Gender equality is a myth. Whilst it is on paper in many countries’ constitutions, in reality women and girls do not have a level playing field and are not able to exercise their rights. This is true for many women and girls in India. Fortunately for me, my family has been amazing. My parents treated all three of us (my sister, brother and myself) equally. We were free to follow our own career paths, choose our life partners (or not) and live our lives independently. They supported our choices and were always there for us – physically and emotionally. Today, as I look back on my life, I am incredibly grateful to them as I realise it is a privilege.
I am currently on a fellowship at Yale, USA. Having always considered myself to be a global citizen, not confined by my origins or gender, I am excited to seize all the opportunities available to me and push my boundaries to achieve my own potential. I do not allow myself to be restricted in any way. I know my strengths and use them to my full advantage.
So your initiatives tackle social problems in India. But apart from the problems, what do you love about your country? What does it have that no other culture has?
I love my country for its diversity. It is a subcontinent and across the length and breadth of India, you will find different religions, languages, cultures, food and topography. People are of every hue and colour and we live for the most part in harmony. Currently, there is a threat to our free speech and choice of religion but I am confident my country’s democracy will stand the evil forces.
I don’t think there is any place like India. It is full of contrasts – rich and poor live side by side, there is a lot of technology in every field yet we have centuries of tradition. On one hand you have spirituality and then you have an economy that is rearing to go. We are also a very young population and a very populous country. When you come to India, it is an assault on all your senses. So come prepared to be surprised and don’t come with any expectations.
As we at ABURY put a strong focus on the preservation of crafts and using this sector to empower people, I am wondering, what role do micro-businesses and crafts play in India as a way to empower women?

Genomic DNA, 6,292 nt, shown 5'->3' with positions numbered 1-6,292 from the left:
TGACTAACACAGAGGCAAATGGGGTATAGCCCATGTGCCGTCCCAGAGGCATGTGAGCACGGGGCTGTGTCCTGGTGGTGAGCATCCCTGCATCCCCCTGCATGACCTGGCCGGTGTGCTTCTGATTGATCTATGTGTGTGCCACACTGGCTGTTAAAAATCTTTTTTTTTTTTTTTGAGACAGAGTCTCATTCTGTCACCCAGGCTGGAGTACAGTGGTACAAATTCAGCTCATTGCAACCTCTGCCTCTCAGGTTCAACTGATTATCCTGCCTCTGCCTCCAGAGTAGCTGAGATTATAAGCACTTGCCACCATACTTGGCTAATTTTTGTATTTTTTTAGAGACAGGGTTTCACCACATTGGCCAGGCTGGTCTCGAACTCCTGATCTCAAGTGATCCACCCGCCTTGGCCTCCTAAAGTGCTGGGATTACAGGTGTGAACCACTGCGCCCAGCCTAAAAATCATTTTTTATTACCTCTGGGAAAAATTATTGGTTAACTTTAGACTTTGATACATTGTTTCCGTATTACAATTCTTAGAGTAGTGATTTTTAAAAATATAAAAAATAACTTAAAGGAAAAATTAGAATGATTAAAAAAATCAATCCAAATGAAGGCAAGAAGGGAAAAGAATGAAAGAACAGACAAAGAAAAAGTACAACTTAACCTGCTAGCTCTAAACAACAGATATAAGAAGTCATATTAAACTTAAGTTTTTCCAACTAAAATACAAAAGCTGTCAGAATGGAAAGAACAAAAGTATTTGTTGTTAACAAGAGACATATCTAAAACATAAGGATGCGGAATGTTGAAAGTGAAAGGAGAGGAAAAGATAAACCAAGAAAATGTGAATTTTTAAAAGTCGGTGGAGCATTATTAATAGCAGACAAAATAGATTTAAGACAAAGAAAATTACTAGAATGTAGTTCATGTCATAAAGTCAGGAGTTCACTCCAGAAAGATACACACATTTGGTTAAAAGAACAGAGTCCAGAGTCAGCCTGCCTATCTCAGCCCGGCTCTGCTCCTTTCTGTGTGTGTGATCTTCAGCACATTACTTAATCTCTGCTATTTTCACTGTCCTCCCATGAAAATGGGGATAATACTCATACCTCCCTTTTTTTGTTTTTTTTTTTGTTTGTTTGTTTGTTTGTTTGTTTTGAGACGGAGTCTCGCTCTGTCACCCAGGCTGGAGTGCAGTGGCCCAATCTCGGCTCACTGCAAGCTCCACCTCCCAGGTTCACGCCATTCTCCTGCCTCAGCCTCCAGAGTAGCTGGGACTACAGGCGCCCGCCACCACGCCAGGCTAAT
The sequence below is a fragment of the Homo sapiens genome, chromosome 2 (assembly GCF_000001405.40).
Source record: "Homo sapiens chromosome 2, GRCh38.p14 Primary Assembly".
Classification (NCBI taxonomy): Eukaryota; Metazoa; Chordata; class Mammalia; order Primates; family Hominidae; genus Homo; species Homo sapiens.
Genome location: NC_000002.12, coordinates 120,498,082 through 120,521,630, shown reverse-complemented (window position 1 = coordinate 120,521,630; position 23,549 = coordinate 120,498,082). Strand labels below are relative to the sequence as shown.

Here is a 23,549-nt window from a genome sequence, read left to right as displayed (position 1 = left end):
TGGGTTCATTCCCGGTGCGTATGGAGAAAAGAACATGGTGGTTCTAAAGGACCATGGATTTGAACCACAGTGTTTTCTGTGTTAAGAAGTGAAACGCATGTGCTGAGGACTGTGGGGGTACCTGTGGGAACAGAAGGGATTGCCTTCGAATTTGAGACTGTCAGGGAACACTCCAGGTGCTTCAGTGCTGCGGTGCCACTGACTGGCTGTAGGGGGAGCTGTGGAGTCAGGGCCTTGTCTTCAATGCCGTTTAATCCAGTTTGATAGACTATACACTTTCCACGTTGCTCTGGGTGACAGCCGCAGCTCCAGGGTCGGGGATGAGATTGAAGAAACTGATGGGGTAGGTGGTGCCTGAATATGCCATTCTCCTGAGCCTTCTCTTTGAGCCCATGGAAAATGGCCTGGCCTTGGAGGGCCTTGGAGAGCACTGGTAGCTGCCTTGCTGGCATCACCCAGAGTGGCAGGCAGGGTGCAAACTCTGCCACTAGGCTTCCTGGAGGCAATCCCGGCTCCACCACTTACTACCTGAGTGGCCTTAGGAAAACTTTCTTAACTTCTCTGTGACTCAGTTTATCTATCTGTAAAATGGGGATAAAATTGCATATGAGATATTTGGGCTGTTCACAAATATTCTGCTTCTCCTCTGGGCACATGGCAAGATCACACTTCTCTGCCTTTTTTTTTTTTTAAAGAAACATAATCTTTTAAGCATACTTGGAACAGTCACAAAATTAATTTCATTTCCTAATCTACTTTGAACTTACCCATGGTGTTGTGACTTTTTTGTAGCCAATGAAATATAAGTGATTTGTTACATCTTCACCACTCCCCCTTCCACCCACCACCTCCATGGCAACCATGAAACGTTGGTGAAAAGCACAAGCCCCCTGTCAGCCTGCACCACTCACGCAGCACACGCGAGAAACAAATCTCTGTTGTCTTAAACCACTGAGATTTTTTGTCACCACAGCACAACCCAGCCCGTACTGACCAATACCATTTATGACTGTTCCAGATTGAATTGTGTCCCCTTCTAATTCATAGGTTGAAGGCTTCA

My country is rich in heritage, culture and crafts. Every 100 kms you will find something new. Women of course are in most places the custodians of this culture as they earn their daily living in keeping these craft alive. There is a huge effort to get more women to take up handicrafts and micro-businesses. For women, it is convenient and flexible as they can do it from their homes or near their homes and balance their home chores and work. It is also important from a historical perspective to keep these craft alive for posterity.
Our blogzine “One of a mind” underlines our strong belief in equality and the value of sharing. How does intercultural exchange benefit our global society in your eyes?
Intercultural exchange helps us understand the “other”. This is so critical for peace and harmony when time and attention spans are short. Appreciating each other, knowing where you have come from and being able to find common ground is essential skills in today’s fast-paced and sometimes seemingly intolerant world.
And last but not least, talking about other senses – how would you describe the “Tastes of India” and what is your favourite?
As mentioned earlier, we have a variety of cuisines and the tastes differ from place to place. It is dependent on the food that is locally grown and that in turn is dependent on the climate of the region. We eat a lot of fresh foods which are sourced locally. Most Indians eat plenty of vegetables. We also use a variety of spices so our food is very flavourful. You will always have something new to try out.
My favourite comfort food is “kichdi” which is a rice and lentil dish that is simple and healthy.
© All photos via ElsaMarie D’Silva